Although the above description describes the use of a CMOS photogate active pixel sensor for image sensor array 60, other imaging technologies can be used. For example, a frame transfer CCD (charge coupled device) would allow the integration of light during a period where the LEDs are off and the readout while the LEDs are on. Other CMOS imaging technologies including photodiode active pixel sensors, passive pixel sensors, and PIN photodiode pixel sensors could also be used. CIDs (charge injection devices), BCMDs (bulk charge modulated devices), and any other imaging technology may be used with various degrees of performance.
A second method of eliminating the glare from the integrated signal lights involves filtering out the light emitted from those lights. This method is appropriate for any type of electronic imaging technology. LEDs typically have a relatively narrow spectral band in which they emit the majority of their light energy. The light emitted from an LED is distributed in an approximately normal distribution with a standard deviation of approximately about 10 nm. As a result, a relatively narrow band notch interference filter can prevent the majority of light from an LED from entering the camera's optical system, while not significantly reducing the total light reaching the camera across the spectrum in the region where the camera is sensitive.
In the preferred embodiment, a narrow band reflecting interference filter 385 (
The final embodiment to prevent light from the integrated signal lights from interfering with the electronic imaging subsystem is to provide a baffling means to block light from outside the camera's desired field of a view from entering the imaging system. This can be accomplished by placing a black shroud or baffling means around the lens extending beyond the integrated lights in the manner described in more detail below with reference to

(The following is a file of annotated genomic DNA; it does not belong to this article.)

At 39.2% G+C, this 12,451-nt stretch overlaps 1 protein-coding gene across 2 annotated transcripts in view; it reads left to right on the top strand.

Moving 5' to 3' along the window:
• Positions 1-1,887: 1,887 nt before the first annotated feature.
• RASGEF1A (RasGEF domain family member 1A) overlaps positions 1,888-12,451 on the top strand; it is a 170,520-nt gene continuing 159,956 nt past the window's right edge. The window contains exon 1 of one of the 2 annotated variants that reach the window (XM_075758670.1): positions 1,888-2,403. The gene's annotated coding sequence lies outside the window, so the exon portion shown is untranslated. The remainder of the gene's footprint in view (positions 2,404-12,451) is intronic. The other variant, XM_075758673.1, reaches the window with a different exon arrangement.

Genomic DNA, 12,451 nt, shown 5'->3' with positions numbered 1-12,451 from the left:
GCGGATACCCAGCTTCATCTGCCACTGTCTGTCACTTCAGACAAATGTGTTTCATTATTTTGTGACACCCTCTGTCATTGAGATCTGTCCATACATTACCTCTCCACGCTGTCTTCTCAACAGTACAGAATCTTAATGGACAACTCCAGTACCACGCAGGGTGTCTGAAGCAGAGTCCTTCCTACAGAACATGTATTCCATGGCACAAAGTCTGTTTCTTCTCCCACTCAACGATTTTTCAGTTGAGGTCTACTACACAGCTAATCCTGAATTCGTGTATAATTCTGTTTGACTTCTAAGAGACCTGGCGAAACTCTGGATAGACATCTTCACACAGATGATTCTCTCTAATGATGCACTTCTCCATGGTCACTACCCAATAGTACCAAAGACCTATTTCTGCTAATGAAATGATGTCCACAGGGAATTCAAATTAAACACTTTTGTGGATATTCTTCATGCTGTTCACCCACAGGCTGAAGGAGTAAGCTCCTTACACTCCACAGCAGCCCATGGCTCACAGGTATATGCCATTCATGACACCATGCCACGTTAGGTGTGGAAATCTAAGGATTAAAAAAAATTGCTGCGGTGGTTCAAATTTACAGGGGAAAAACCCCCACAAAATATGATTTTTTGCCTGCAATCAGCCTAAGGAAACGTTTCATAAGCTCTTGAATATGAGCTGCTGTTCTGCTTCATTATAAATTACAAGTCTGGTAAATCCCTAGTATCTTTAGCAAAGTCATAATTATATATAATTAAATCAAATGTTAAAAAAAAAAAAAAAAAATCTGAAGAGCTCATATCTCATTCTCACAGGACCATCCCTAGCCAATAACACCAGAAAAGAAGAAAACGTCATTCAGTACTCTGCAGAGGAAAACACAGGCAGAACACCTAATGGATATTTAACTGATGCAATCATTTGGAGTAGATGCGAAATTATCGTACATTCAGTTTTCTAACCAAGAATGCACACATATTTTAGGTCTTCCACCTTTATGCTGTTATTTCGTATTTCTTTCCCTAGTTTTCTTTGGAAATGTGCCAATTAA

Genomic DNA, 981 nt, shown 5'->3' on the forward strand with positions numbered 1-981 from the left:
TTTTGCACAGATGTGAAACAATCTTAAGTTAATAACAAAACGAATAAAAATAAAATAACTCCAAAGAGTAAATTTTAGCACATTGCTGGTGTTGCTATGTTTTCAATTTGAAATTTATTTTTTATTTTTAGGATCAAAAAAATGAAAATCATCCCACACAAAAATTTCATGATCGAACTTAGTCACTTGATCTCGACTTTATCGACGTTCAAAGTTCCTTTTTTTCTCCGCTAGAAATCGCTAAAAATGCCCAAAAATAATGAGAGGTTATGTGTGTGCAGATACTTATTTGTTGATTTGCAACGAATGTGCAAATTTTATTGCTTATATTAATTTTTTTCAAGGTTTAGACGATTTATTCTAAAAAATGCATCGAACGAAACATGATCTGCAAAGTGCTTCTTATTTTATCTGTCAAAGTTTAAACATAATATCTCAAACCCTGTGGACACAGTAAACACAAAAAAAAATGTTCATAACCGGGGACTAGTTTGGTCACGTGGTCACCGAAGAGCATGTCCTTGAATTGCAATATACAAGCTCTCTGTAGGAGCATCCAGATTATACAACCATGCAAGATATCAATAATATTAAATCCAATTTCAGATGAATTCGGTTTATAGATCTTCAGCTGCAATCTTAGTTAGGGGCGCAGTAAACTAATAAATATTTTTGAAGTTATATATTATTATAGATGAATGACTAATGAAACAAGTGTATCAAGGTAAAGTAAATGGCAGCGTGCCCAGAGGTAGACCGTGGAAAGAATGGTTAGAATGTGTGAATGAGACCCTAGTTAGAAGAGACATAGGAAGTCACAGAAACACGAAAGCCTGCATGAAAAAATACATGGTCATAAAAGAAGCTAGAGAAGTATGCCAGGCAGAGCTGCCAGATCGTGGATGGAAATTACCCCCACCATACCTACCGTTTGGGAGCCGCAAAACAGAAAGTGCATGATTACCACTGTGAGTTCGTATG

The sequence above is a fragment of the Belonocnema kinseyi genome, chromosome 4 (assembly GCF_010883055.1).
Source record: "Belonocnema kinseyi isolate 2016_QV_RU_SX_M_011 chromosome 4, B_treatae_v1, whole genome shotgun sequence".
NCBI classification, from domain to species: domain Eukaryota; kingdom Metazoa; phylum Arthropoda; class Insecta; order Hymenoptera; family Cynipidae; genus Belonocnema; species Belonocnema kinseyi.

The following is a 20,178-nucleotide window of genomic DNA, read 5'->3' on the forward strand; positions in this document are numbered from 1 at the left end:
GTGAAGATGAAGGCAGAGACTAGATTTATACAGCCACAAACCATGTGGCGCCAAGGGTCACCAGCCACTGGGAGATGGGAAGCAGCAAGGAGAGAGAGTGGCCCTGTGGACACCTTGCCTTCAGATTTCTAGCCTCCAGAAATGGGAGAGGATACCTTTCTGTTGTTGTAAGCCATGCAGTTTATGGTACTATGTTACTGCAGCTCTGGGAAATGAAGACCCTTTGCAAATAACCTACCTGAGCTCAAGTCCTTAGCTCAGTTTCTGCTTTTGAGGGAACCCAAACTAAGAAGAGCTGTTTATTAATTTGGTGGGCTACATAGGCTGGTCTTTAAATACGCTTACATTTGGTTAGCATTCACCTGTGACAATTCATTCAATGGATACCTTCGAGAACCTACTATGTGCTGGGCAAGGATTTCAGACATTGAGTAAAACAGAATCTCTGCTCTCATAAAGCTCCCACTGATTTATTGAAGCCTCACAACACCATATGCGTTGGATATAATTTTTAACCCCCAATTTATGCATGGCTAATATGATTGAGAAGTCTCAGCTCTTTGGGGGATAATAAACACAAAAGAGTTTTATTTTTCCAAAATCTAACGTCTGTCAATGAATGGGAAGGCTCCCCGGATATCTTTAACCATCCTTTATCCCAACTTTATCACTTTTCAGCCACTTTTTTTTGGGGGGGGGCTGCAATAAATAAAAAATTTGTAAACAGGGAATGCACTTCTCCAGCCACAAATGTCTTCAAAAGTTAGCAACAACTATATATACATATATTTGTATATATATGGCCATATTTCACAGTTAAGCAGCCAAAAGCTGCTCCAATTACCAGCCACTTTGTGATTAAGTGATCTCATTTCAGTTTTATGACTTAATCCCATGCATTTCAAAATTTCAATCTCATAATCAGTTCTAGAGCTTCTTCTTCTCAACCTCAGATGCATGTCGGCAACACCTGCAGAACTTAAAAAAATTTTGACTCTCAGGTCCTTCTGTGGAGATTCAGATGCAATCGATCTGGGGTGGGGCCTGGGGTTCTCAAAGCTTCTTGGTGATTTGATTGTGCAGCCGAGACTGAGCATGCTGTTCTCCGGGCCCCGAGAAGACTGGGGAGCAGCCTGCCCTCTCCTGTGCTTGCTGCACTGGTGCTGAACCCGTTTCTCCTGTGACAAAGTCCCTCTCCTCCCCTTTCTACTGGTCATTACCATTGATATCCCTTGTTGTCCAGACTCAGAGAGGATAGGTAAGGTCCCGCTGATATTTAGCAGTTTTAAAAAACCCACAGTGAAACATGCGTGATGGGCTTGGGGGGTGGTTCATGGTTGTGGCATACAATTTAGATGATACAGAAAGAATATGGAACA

For some imaging systems, it may be necessary to provide supplementary illumination during dark conditions to achieve satisfactory imaging. This is particularly true when the camera is positioned behind privacy glass. In this case, a variety of LED illuminators can be used to provide such illumination. IR LEDs have the advantage of providing light which is detectable by silicon imaging technologies while not being visible to the human eye. Therefore, if IR supplementary illumination is used, IR emitter 140 can be on whenever camera 26a is operating without becoming distracting to other drivers. LEDs of between 780 and 800 nm peak wavelength are preferred, since they are not visible to humans but are near enough to the visible spectrum to not be severely aberrated by an optical system designed for visible wavelengths. Various visible illuminators can also be used, including binary complementary white light illumination.